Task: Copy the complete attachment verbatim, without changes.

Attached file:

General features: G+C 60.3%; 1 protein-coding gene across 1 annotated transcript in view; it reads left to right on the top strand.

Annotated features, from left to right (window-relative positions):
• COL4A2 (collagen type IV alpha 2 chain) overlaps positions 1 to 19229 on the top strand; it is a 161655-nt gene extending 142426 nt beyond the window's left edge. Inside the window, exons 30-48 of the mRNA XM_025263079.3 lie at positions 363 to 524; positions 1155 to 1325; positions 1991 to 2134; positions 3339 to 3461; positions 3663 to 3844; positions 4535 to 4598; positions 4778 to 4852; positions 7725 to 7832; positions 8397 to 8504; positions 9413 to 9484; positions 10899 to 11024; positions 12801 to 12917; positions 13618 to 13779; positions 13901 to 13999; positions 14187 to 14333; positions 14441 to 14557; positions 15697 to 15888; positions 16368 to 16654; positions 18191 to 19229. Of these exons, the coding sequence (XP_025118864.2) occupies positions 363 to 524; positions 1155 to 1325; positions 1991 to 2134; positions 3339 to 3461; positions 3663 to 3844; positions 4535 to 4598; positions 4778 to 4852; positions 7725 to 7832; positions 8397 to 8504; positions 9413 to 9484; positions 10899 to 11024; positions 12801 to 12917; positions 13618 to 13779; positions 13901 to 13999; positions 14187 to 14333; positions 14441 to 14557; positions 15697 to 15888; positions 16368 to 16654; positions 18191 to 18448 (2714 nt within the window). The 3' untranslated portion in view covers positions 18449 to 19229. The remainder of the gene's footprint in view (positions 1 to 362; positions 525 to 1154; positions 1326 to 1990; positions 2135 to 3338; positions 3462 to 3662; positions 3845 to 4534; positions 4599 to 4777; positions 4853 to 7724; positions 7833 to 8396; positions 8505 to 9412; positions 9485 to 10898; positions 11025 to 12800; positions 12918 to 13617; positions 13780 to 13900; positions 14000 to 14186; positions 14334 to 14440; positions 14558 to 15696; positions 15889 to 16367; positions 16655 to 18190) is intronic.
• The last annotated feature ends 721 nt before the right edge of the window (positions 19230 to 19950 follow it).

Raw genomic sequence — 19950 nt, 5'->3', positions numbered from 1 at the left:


General features: G+C 60.3%; 1 protein-coding gene across 1 annotated transcript in view; it reads left to right on the top strand.

Annotated features, from left to right (window-relative positions):
• COL4A2 (collagen type IV alpha 2 chain) overlaps positions 1 to 19229 on the top strand; it is a 161655-nt gene extending 142426 nt beyond the window's left edge. Inside the window, exons 30-48 of the mRNA XM_025263079.3 lie at positions 363 to 524; positions 1155 to 1325; positions 1991 to 2134; positions 3339 to 3461; positions 3663 to 3844; positions 4535 to 4598; positions 4778 to 4852; positions 7725 to 7832; positions 8397 to 8504; positions 9413 to 9484; positions 10899 to 11024; positions 12801 to 12917; positions 13618 to 13779; positions 13901 to 13999; positions 14187 to 14333; positions 14441 to 14557; positions 15697 to 15888; positions 16368 to 16654; positions 18191 to 19229. Of these exons, the coding sequence (XP_025118864.2) occupies positions 363 to 524; positions 1155 to 1325; positions 1991 to 2134; positions 3339 to 3461; positions 3663 to 3844; positions 4535 to 4598; positions 4778 to 4852; positions 7725 to 7832; positions 8397 to 8504; positions 9413 to 9484; positions 10899 to 11024; positions 12801 to 12917; positions 13618 to 13779; positions 13901 to 13999; positions 14187 to 14333; positions 14441 to 14557; positions 15697 to 15888; positions 16368 to 16654; positions 18191 to 18448 (2714 nt within the window). The 3' untranslated portion in view covers positions 18449 to 19229. The remainder of the gene's footprint in view (positions 1 to 362; positions 525 to 1154; positions 1326 to 1990; positions 2135 to 3338; positions 3462 to 3662; positions 3845 to 4534; positions 4599 to 4777; positions 4853 to 7724; positions 7833 to 8396; positions 8505 to 9412; positions 9485 to 10898; positions 11025 to 12800; positions 12918 to 13617; positions 13780 to 13900; positions 14000 to 14186; positions 14334 to 14440; positions 14558 to 15696; positions 15889 to 16367; positions 16655 to 18190) is intronic.
• The last annotated feature ends 721 nt before the right edge of the window (positions 19230 to 19950 follow it).

Raw genomic sequence — 19950 nt, 5'->3', positions numbered from 1 at the left: